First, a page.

Worldwide Online Drug "Farmer's Market" Busted, 15 Arrests Made


A two-year investigation into an online enterprise that sold over $1 million worth of drugs through the internet ended today with 15 arrests spanning three countries. Elsewhere, ravers and Phish-heads wept for the lost party favors.

The subtly dubbed “Farmer’s Market” dished out a pu-pu platter of drugs, including (and certainly not limited to) LSD, Ecstasy, Special K (Ketamine), ‘Shrooms, hashish, cannabis, and cocaine. All of the following aside from Ketamine were also confiscated during the raids.

The now unsealed indictment from Los Angeles federal court indicates that the team of entrepreneurs, led by the Dutch Marc Willems, utilized the popular and purportedly “anonymous” Tor network to complete transactions with customers. The group, active since 2006, also frequently used hush mail (a very popular “anonymous” form of email) to communicate with one another.

In theory, using secretive, encrypted identification and pseudonyms kept their true identities completely secret and the feds off their trails. This plan worked for six years.

And then they learned that there are truly no safe secrets on the internet.

An indictment unsealed in federal court in Los Angeles claims eight men ran “The Farmer’s Market,” which allowed suppliers of drugs – including LSD, Ecstasy and ketamine – to anonymously sell their wares online. They hooked up with buyers in 34 countries and accepted various forms of payment, including cash, Western Union and PayPal transactions, the indictment claims.

From 2007 to 2009 alone, the marketplace processed more than 5,000 orders for drugs valued at more than $1 million, federal officials contended. It began operations as far back as March 2006, authorities said.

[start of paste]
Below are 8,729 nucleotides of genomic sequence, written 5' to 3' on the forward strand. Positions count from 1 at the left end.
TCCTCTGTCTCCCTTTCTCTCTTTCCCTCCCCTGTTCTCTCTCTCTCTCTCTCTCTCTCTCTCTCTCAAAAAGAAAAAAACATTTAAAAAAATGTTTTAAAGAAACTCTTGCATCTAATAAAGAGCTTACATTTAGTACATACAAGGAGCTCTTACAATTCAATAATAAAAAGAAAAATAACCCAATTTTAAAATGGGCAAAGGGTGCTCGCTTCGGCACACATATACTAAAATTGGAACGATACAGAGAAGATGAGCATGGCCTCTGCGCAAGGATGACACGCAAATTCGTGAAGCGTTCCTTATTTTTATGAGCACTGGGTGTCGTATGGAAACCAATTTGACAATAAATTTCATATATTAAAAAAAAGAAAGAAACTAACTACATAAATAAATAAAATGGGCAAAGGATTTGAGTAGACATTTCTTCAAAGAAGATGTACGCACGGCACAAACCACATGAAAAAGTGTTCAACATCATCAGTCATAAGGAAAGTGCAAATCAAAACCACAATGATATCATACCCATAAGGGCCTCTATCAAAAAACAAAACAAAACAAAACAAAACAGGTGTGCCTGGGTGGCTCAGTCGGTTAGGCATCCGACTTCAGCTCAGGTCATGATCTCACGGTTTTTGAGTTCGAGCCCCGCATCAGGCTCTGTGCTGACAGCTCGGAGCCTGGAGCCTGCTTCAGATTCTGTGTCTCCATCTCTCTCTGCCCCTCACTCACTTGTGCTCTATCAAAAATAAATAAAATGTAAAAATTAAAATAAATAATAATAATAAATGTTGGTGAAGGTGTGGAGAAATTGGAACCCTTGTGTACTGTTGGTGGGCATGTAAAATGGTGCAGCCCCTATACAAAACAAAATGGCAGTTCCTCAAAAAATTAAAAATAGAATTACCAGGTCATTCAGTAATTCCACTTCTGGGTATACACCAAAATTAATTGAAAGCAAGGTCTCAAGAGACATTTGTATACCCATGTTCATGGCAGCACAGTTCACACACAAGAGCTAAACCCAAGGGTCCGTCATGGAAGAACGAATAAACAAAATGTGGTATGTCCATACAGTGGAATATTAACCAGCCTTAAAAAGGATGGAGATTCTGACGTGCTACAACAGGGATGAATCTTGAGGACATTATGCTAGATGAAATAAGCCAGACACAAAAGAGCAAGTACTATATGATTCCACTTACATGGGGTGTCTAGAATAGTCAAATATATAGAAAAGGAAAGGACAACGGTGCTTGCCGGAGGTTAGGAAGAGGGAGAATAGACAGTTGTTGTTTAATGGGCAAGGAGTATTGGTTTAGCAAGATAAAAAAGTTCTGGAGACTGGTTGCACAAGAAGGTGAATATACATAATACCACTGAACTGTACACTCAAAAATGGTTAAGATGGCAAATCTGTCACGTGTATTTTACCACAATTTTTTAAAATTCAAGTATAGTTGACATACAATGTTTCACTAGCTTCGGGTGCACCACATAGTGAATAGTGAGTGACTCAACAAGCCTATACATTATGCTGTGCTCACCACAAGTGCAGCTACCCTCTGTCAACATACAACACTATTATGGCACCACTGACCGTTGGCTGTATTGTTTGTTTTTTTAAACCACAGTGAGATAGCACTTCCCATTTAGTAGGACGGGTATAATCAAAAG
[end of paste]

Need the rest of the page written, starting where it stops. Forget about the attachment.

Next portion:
The market “provided a controlled substances storefront, order forms, online forums, customer service, and payment methods for the different sources of supply” and charged the suppliers a commission based upon the value of the order, according to a statement from the U.S. attorney’s office in Los Angeles.

“For customers, the operators screened all sources of supply and guaranteed delivery of the illegal drugs,” the statement said.


The 12-count indictment charges all eight men with conspiracy to distribute controlled substances and money laundering conspiracy. Some of the men also are charged with distributing LSD and taking part in a continuing criminal enterprise.

All could face a maximum sentence of life in prison if convicted of conspiracy. [AP]

Anyone that thinks the government doesn’t have ways to find out what lies beneath your array of IPs and encrypted signals need not look further than this case. Yes, it took them a long time (two years), to sift through the tangled web of identities, but in the end, they found enough indisputable evidence to indict 15 people.

That said, the online drug business isn’t going anywhere. These individuals are a mere sector of the industry, and there are certainly other enterprises like theirs around. I’m pretty sure the controversial (and even less anonymous) Silk Road, for instance, still exists.

High quality hallucinogenics are extremely difficult to find, and the demand for them constantly outweighs the supply. So if the only way for someone in Albania to get a tab of acid is to buy it online from a Los Angeles-based dealer, well, desperate times cost for desperate measures.

If you Google “Buy drugs online”–which probably isn’t the wisest move to make–you’ll find a ton of results. Levitra, xanax, cialis, aderall. You name a prescription drug, and there’s probably a way to buy it online (or at least a site that says you can buy it there). But the inherent risk that comes worth this activity is a very steep one.

In summation, yes, buying drugs online is illegal (and ill-advised). Selling them online is (clearly) exponentially more illegal (and more ill-advised). But it’s a completely lucrative (and really real) business that will not cease thriving until drugs are legalized or at least decriminalized.  And given Obama’s recent remarks, that won’t be happening anytime soon.

Have you ever bought drugs off the internet? If so, what was the outcome?

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